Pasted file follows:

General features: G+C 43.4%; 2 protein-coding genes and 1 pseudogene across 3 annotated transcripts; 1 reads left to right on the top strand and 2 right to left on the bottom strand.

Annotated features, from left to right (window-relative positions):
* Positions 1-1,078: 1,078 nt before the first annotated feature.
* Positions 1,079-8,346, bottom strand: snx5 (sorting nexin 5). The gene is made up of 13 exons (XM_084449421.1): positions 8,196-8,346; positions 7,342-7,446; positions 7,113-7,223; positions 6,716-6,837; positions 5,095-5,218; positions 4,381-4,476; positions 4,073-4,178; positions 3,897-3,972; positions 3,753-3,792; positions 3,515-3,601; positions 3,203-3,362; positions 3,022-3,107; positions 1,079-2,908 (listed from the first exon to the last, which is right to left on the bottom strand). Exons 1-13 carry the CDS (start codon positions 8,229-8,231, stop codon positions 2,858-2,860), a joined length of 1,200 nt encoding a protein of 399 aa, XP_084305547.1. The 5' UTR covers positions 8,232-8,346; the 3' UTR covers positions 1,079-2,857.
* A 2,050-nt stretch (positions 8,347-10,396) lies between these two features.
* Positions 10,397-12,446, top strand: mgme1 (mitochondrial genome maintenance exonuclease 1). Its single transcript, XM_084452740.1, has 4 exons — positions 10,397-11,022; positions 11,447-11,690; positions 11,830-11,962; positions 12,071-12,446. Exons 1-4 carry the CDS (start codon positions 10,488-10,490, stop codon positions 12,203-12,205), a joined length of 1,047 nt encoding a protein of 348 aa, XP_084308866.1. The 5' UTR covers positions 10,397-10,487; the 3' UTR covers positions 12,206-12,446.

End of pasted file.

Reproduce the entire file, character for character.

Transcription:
General features: G+C 43.4%; 2 protein-coding genes and 1 pseudogene across 3 annotated transcripts; 1 reads left to right on the top strand and 2 right to left on the bottom strand.

Annotated features, from left to right (window-relative positions):
* Positions 1-1,078: 1,078 nt before the first annotated feature.
* Positions 1,079-8,346, bottom strand: snx5 (sorting nexin 5). The gene is made up of 13 exons (XM_084449421.1): positions 8,196-8,346; positions 7,342-7,446; positions 7,113-7,223; positions 6,716-6,837; positions 5,095-5,218; positions 4,381-4,476; positions 4,073-4,178; positions 3,897-3,972; positions 3,753-3,792; positions 3,515-3,601; positions 3,203-3,362; positions 3,022-3,107; positions 1,079-2,908 (listed from the first exon to the last, which is right to left on the bottom strand). Exons 1-13 carry the CDS (start codon positions 8,229-8,231, stop codon positions 2,858-2,860), a joined length of 1,200 nt encoding a protein of 399 aa, XP_084305547.1. The 5' UTR covers positions 8,232-8,346; the 3' UTR covers positions 1,079-2,857.
* A 2,050-nt stretch (positions 8,347-10,396) lies between these two features.
* Positions 10,397-12,446, top strand: mgme1 (mitochondrial genome maintenance exonuclease 1). Its single transcript, XM_084452740.1, has 4 exons — positions 10,397-11,022; positions 11,447-11,690; positions 11,830-11,962; positions 12,071-12,446. Exons 1-4 carry the CDS (start codon positions 10,488-10,490, stop codon positions 12,203-12,205), a joined length of 1,047 nt encoding a protein of 348 aa, XP_084308866.1. The 5' UTR covers positions 10,397-10,487; the 3' UTR covers positions 12,206-12,446.